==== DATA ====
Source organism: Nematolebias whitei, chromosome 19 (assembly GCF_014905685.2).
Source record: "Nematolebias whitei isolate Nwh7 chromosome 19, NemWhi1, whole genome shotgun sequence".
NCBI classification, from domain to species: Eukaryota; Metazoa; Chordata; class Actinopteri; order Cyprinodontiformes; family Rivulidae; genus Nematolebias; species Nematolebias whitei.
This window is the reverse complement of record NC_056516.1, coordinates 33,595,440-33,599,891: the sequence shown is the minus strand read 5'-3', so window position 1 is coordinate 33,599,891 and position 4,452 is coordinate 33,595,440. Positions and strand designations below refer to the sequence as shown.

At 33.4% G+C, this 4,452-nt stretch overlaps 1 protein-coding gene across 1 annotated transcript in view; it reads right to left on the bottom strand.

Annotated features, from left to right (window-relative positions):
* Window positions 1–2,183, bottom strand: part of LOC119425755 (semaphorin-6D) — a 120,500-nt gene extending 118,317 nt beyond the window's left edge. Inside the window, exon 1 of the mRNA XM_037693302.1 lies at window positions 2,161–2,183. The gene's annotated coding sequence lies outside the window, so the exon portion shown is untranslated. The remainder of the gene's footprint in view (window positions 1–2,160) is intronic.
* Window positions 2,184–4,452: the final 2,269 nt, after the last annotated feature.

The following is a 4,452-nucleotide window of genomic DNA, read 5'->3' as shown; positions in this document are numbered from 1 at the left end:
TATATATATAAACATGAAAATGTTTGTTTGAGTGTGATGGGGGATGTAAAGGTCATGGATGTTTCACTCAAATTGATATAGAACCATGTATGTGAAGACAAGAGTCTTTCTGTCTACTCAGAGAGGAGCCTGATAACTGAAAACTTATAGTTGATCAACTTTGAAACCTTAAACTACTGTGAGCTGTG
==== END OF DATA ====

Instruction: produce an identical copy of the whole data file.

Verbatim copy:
Source organism: Nematolebias whitei, chromosome 19 (assembly GCF_014905685.2).
Source record: "Nematolebias whitei isolate Nwh7 chromosome 19, NemWhi1, whole genome shotgun sequence".
NCBI classification, from domain to species: Eukaryota; Metazoa; Chordata; class Actinopteri; order Cyprinodontiformes; family Rivulidae; genus Nematolebias; species Nematolebias whitei.
This window is the reverse complement of record NC_056516.1, coordinates 33,595,440-33,599,891: the sequence shown is the minus strand read 5'-3', so window position 1 is coordinate 33,599,891 and position 4,452 is coordinate 33,595,440. Positions and strand designations below refer to the sequence as shown.

At 33.4% G+C, this 4,452-nt stretch overlaps 1 protein-coding gene across 1 annotated transcript in view; it reads right to left on the bottom strand.

Annotated features, from left to right (window-relative positions):
* Window positions 1–2,183, bottom strand: part of LOC119425755 (semaphorin-6D) — a 120,500-nt gene extending 118,317 nt beyond the window's left edge. Inside the window, exon 1 of the mRNA XM_037693302.1 lies at window positions 2,161–2,183. The gene's annotated coding sequence lies outside the window, so the exon portion shown is untranslated. The remainder of the gene's footprint in view (window positions 1–2,160) is intronic.
* Window positions 2,184–4,452: the final 2,269 nt, after the last annotated feature.

The following is a 4,452-nucleotide window of genomic DNA, read 5'->3' as shown; positions in this document are numbered from 1 at the left end:
TATATATATAAACATGAAAATGTTTGTTTGAGTGTGATGGGGGATGTAAAGGTCATGGATGTTTCACTCAAATTGATATAGAACCATGTATGTGAAGACAAGAGTCTTTCTGTCTACTCAGAGAGGAGCCTGATAACTGAAAACTTATAGTTGATCAACTTTGAAACCTTAAACTACTGTGAGCTGTG